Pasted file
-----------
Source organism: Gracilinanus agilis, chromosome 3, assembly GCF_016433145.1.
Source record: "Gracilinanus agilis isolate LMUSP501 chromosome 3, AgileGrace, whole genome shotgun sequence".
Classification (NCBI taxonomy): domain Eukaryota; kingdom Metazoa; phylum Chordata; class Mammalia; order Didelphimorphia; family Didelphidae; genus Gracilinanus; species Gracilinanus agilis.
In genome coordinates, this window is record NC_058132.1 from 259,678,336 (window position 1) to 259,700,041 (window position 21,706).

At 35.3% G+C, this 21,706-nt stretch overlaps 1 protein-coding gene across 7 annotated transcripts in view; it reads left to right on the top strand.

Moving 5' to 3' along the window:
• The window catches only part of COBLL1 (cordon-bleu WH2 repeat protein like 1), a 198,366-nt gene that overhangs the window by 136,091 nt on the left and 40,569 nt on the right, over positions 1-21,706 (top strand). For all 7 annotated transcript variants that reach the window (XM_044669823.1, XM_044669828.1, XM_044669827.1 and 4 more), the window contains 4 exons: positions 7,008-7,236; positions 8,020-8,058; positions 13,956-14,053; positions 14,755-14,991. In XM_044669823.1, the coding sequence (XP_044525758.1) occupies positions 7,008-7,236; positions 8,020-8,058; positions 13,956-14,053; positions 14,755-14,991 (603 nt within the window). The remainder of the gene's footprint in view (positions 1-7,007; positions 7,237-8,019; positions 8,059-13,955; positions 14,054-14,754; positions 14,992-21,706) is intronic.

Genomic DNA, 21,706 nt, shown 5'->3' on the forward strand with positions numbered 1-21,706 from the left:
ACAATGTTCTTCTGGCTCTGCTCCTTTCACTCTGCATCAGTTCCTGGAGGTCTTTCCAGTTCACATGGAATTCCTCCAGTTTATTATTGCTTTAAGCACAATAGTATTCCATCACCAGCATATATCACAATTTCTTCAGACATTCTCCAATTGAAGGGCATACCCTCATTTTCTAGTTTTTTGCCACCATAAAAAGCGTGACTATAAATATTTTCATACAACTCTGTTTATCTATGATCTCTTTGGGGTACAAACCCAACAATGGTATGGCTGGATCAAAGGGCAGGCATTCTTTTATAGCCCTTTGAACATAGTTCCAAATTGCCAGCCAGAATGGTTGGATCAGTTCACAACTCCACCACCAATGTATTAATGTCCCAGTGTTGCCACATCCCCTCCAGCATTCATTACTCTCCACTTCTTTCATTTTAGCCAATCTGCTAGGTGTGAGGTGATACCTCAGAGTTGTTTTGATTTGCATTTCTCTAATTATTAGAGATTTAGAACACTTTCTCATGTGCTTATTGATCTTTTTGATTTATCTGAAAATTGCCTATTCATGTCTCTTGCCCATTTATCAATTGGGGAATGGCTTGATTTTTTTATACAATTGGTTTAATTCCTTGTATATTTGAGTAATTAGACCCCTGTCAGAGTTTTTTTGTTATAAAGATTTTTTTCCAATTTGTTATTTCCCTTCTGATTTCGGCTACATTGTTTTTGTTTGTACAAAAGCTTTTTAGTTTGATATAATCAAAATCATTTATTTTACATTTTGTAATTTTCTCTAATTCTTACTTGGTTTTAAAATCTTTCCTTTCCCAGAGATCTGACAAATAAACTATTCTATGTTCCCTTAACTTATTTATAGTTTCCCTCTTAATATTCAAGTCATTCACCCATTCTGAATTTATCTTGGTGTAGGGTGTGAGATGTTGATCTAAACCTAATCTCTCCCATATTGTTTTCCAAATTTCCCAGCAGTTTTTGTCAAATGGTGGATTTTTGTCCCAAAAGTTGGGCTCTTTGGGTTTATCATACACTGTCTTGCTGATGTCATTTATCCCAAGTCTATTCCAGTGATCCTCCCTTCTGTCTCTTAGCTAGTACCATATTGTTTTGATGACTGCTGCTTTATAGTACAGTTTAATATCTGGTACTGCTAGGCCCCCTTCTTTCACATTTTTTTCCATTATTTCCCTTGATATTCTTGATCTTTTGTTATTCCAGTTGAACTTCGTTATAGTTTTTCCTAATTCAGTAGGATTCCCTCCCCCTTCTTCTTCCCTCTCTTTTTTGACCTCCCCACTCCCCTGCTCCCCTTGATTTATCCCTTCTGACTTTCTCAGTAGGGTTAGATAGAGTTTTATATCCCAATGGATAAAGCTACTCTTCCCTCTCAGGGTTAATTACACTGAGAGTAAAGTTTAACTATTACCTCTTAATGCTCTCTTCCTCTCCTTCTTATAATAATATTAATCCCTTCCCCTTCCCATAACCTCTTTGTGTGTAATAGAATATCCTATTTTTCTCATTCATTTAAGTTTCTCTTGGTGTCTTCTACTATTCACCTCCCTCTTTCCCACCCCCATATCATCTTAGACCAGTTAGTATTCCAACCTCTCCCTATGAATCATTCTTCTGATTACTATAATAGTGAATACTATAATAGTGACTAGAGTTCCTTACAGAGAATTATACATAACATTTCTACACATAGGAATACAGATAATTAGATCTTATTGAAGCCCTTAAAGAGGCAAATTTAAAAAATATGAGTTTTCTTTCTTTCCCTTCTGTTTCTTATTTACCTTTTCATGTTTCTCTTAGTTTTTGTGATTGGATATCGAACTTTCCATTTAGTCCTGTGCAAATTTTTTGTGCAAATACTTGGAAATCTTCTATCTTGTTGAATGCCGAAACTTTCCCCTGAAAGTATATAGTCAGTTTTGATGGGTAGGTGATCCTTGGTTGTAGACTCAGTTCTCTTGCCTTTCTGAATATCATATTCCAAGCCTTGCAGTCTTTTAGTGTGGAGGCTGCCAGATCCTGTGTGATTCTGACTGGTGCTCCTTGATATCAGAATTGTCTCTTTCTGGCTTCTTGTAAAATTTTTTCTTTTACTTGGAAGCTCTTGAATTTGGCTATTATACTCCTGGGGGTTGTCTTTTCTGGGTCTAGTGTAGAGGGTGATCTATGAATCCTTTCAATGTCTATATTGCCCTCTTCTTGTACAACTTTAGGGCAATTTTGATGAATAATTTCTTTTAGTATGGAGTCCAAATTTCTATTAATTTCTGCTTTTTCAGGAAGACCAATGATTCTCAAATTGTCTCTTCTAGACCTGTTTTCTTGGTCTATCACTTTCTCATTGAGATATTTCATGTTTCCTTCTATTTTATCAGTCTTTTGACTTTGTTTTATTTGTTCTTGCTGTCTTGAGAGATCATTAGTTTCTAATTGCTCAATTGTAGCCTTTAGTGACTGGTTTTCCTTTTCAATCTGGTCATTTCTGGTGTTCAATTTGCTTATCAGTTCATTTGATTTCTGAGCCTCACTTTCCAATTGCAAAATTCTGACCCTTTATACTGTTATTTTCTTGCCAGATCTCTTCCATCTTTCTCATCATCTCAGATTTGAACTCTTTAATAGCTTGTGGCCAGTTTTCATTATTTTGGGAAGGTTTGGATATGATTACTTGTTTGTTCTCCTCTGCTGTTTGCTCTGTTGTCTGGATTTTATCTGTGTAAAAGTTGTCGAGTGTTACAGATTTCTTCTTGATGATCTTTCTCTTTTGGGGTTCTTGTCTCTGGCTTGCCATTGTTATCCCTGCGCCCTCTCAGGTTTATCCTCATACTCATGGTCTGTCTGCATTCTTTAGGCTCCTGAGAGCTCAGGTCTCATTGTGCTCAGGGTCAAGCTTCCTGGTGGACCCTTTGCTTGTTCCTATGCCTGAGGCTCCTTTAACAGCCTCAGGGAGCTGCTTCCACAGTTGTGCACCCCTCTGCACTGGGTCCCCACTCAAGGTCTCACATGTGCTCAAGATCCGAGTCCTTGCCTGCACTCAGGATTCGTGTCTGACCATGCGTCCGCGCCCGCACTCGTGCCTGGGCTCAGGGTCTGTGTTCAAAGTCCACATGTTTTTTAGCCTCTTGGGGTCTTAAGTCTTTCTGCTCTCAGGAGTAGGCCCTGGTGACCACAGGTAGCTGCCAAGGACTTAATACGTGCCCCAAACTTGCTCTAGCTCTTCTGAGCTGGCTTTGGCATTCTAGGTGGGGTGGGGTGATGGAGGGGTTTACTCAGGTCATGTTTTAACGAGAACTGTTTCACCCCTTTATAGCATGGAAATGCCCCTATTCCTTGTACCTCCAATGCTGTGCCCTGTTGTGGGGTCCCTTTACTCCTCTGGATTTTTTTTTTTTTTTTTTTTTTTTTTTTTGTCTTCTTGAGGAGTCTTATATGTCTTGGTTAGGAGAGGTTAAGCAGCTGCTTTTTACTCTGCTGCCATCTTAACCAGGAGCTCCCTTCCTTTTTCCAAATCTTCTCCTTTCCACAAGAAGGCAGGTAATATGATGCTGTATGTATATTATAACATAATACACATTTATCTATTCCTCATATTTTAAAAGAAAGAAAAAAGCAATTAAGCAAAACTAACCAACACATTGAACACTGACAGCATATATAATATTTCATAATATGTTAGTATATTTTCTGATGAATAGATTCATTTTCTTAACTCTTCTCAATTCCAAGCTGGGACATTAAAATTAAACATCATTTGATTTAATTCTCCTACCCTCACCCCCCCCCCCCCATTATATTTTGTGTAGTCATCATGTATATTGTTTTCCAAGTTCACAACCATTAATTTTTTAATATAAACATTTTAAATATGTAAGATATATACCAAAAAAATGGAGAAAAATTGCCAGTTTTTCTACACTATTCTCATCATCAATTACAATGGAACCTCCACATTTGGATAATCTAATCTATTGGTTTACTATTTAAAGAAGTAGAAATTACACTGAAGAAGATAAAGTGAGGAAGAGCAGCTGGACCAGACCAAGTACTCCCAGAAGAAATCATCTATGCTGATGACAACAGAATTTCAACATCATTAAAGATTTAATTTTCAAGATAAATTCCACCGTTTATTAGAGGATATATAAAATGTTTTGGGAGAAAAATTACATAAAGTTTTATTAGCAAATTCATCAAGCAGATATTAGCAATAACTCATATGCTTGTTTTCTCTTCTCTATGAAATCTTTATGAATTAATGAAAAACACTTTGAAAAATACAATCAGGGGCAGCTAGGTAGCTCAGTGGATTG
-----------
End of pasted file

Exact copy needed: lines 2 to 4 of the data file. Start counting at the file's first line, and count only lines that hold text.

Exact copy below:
Source record: "Gracilinanus agilis isolate LMUSP501 chromosome 3, AgileGrace, whole genome shotgun sequence".
Classification (NCBI taxonomy): domain Eukaryota; kingdom Metazoa; phylum Chordata; class Mammalia; order Didelphimorphia; family Didelphidae; genus Gracilinanus; species Gracilinanus agilis.
In genome coordinates, this window is record NC_058132.1 from 259,678,336 (window position 1) to 259,700,041 (window position 21,706).